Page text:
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Afghanistan shooter "proud" that "we discriminated between the bad guys and the noncombatants" in 2007 battle in Iraq?

The Army has released the name of the suspect in last weekend's shooting rampage in Afghanistan, Staff Sgt. Robert Bales:

His lawyer, John Henry Browne, said on Thursday that the suspect was a 38-year-old man who had been injured twice while serving in Iraq.

He also said the accused had witnessed his friend's leg blown off the day before the killings.

A 2009 news article on the Army website, which has been removed but is still available in Google's cache, quotes a Staff Sgt. Robert Bales (it's not confirmed that this is the same Bales) who participated in the Battle of Zarqa, also known as the Battle of Najaf -- a bloody confrontation between Iraqi security forces, assisted by U.S. and British troops, and the radical Shiite group, the Soldiers of Heaven: 

The twilight had turned to darkness, through which the Charger platoons prepared to maneuver around the helicopter. Clemmer issued orders to his platoon leaders to envelop the crash. As the platoons stepped off, AK-47s opened up from four huts to the north.

"The SF was still in control of the birds at that point," Butler said. "That's when the first Hellfire went off." "It was like a match lit up," said Staff Sgt. Robert Bales, team leader in C Company's 1st Squad, 1st Platoon. "It looked like a toy with a candle lit underneath it. Fire straight up."

The account speaks of an intense battle between U.S. forces -- Lt. Col. Barry Huggins' 3rd Brigade, 2nd Infantry Division Stryker battalion -- and a "well armed Shiite paramilitary faction" on Jan. 28 and 29, 2007.

The mortar section fired missions and alternately dug in. By the early morning, the 60 mm tubes were ensconced inside fighting positions. The platoons on the crash-site perimeter were also using shovels in throwback defensive tactics.

"The cool part about this was World War II style, you dug in," Bales said. "Guys were out there digging a fighting position in the ground. You're taking a shovel and digging as fast as you can."

But most remarkable about the battle, writes reporter Don Kramer, was that:

In the end, the most important metric was the casualty count: 250 enemy fighters killed, 81 wounded and 410 detained and not a single 2-3 Inf. Soldier hurt or killed. Sophisticated, relentless firepower defeated superior numbers on ground of the enemy's choosing....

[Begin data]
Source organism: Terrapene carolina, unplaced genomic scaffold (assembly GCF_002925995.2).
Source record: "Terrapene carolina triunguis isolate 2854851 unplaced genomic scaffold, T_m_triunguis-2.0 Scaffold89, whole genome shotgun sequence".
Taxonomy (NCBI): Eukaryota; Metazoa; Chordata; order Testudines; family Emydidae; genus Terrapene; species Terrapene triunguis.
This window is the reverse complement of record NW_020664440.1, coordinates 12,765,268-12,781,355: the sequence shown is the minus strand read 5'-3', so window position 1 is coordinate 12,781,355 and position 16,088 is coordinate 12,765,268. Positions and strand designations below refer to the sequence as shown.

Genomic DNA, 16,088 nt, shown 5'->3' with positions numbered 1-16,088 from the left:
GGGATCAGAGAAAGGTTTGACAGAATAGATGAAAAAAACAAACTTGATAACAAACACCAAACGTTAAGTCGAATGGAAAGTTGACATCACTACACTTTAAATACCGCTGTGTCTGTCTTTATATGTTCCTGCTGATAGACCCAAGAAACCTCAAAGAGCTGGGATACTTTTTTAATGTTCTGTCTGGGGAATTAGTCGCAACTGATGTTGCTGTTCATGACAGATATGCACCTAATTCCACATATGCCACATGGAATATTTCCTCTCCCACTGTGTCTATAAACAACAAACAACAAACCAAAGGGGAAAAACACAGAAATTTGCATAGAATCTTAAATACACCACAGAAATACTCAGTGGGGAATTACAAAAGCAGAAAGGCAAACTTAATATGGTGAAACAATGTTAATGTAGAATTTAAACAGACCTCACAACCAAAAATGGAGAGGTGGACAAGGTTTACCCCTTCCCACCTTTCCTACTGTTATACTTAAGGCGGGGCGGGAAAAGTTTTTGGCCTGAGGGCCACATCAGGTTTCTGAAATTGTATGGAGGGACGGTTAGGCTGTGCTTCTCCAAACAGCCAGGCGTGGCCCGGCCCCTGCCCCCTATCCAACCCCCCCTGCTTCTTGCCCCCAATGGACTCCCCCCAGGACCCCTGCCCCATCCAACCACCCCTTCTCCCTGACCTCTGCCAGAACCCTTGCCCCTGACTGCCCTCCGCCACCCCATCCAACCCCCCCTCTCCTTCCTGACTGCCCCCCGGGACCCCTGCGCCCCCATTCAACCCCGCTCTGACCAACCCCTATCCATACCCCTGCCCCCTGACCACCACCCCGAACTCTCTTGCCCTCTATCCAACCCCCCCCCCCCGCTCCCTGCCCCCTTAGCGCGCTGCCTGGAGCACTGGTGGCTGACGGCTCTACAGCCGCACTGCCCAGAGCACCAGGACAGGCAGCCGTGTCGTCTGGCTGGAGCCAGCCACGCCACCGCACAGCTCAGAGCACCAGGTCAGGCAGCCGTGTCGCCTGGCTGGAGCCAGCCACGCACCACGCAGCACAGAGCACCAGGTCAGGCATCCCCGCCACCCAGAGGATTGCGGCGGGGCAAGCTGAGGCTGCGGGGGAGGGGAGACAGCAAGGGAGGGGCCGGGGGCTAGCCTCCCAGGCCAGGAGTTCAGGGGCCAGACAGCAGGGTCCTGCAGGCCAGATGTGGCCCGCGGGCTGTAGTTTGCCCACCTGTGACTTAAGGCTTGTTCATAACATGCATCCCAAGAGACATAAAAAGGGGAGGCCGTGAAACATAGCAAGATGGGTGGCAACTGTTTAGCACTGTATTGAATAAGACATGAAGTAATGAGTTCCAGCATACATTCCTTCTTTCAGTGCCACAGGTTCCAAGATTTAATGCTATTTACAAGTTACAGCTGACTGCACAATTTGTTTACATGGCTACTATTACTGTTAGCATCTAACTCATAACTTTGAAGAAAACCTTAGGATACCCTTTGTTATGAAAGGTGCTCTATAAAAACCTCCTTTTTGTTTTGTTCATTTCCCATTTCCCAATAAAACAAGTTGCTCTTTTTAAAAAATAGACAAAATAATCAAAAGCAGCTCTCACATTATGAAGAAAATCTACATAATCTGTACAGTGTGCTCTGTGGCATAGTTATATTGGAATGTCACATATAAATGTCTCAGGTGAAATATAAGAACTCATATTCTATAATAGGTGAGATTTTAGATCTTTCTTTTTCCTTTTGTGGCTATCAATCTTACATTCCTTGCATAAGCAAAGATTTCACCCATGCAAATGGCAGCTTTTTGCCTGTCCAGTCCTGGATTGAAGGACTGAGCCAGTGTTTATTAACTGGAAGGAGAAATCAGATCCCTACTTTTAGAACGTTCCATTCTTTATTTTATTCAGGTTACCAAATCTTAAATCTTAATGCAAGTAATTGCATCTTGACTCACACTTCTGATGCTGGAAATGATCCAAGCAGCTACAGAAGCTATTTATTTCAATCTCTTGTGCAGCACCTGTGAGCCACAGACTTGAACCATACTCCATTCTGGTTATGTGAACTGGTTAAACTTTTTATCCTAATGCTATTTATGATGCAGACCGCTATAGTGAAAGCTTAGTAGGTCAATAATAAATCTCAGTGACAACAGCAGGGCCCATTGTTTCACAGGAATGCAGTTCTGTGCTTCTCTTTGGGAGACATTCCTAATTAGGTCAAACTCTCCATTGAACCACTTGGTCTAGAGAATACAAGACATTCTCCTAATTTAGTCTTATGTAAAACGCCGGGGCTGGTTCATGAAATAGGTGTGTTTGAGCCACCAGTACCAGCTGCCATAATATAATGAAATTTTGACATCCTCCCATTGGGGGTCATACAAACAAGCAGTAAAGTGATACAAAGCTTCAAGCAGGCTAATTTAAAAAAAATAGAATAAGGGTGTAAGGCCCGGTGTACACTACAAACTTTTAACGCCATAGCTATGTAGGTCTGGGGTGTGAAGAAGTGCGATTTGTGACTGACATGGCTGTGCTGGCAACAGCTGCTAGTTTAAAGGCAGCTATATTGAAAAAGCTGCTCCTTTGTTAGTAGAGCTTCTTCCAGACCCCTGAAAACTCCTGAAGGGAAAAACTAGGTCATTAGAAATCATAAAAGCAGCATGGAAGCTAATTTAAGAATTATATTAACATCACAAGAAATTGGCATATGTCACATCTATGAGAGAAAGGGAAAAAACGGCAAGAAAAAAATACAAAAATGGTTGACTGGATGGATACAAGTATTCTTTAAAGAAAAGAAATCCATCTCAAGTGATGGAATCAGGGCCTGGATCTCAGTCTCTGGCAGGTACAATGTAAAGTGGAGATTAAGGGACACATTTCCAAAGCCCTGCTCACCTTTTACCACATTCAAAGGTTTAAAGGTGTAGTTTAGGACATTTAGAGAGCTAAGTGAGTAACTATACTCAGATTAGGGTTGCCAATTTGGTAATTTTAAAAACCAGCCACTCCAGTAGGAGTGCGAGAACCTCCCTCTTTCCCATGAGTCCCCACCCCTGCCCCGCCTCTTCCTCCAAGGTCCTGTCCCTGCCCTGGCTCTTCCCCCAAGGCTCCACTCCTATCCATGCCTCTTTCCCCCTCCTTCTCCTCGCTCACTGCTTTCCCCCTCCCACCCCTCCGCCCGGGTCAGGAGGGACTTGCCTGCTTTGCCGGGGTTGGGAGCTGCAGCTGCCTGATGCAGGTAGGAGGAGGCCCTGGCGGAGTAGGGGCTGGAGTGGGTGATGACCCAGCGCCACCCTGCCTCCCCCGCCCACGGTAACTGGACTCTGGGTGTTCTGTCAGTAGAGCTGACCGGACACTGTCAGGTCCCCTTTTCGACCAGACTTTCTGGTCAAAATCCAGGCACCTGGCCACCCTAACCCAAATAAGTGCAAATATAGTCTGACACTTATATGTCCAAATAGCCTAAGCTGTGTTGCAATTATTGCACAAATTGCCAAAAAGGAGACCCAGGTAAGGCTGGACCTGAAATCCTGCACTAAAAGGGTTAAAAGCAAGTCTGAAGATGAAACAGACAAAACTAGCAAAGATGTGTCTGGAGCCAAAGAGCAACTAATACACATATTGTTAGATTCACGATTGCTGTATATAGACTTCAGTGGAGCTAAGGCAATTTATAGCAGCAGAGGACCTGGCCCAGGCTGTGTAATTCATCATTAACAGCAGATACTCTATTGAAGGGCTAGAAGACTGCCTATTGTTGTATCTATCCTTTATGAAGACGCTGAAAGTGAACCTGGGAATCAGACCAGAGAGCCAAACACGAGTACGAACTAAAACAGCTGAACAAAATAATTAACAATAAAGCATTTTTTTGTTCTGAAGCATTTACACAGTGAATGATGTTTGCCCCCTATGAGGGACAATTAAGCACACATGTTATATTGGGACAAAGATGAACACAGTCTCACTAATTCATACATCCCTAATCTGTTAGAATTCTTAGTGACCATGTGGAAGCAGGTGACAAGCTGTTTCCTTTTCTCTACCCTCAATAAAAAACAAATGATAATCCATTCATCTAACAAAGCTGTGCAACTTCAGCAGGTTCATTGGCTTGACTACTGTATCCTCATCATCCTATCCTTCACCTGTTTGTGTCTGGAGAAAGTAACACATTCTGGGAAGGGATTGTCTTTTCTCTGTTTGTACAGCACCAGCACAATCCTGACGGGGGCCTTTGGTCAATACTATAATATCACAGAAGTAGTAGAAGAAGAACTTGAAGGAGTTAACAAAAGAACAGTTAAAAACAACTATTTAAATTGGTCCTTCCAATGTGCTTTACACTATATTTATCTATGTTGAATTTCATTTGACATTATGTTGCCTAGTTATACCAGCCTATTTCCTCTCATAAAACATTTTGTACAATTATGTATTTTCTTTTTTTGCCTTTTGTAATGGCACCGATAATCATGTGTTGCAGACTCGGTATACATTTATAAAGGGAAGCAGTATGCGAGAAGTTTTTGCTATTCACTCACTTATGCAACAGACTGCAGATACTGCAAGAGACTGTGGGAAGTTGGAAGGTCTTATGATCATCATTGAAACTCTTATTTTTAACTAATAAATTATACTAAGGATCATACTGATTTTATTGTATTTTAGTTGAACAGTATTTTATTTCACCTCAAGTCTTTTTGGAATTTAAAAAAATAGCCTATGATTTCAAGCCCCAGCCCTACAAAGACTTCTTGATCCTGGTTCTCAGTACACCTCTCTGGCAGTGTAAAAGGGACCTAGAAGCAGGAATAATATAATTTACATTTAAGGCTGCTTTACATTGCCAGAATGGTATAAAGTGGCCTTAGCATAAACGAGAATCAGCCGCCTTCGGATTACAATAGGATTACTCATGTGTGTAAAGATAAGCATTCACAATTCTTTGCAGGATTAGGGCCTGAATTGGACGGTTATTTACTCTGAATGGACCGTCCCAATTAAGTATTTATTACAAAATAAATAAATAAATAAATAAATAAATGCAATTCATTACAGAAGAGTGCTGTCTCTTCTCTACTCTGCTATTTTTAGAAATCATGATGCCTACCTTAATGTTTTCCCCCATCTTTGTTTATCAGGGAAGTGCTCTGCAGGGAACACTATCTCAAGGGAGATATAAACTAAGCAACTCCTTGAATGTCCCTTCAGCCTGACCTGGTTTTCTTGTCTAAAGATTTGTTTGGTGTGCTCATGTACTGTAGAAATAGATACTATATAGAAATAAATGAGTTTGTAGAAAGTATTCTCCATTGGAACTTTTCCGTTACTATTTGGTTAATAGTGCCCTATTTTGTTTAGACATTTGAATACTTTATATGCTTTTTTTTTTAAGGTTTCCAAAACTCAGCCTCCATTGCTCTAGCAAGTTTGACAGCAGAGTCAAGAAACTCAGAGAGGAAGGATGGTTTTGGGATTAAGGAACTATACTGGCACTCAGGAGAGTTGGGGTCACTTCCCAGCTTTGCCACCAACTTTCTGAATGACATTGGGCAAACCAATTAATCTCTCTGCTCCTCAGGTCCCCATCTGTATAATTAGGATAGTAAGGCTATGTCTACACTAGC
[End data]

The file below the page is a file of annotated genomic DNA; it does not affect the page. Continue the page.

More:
What cannot be measured occurred at the end of the battle. Defining 'agility,' American Soldiers seamlessly shifted into humanitarian operations."

Here, Bales appears in the narrative again:

After a while, however, the clearing operation morphed with the humanitarian. As Soldiers pulled out the injured, it became apparent to their horror that these fanatics had brought their families to the fight.

"Once we started clearing the town we actually started carrying people back out," said Staff Sgt. Bales, a team leader in 1st Platoon, C Co. "We'd go in, find some people that we could help, because there were a bunch of dead people we couldn't, throw them on a litter and bring them out to the casualty collection point."

And here's where it gets a little bit creepy:

"I've never been more proud to be a part of this unit than that day," Bales said now a member of 2-3 Inf. headquarters, "for the simple fact that we discriminated between the bad guys and the noncombatants and then afterward we ended up helping the people that three or four hours before were trying to kill us. I think that's the real difference between being an American as opposed to being a bad guy, someone who puts his family in harm's way like that." [Ed. italics added].

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The U.S. and Egypt: A friendly status quo

After it was reported this morning that the United States intends to "release at least a portion of $1.5 billion in aid to Egypt," a Brookings Institute Panel this afternoon discussed the future of U.S.-Egypt relations. Shadi Hamid, the director of Research at the Brookings Doha Center, said he thinks this sends the wrong message given the  current the NGO crisis:

"I think it sends a very dangerous message that right now we're going to resume military aid even though Egypt is essentially waging war on civil society...There's a sense that the Obama administration will back down when push comes to shove, and the Egyptian military is right to think that because we are about to back down, and that sets a precedent for future governments...It sends the message that U.S. threats are hollow."

Hamid added that U.S. favorability ratings in Egypt during the Obama administration have been lower than under the last year of the Bush administration, and that the President's Cairo speech has changed nothing:

"Contrary to the perception that the Cairo speech brought about this new beginning, this new era in U.S.-Arab world relations in the region, that's not quite the way it worked out...The SCAF has in some ways manufactured this [NGO] crisis, but they're also tapping into something that's very much there in Egyptian society."

According to visiting fellow Khaled Elgindy, not much has changed on the Egyptian side either:

"All of what we've seen is actually less a shift in U.S.-Egypt relations than a deepening or acceleration of preexisting trends."

The turning point for the U.S.-Egypt relationship, notes Saban Center for Middle East Policy director Tamara Cofman Wittes, is on the horizon.

"It didn't come last year with the revolution itself, it's coming now as this transitional period comes to a close with the presidential elections and the anticipated handover of executive authority to a civilian government in June."

The U.S. is going soft, Egyptians have always disliked America, and bilateral relations are business as usual. Same old, same old.

 

GIANLUIGI GUERCIA/AFP/Getty Images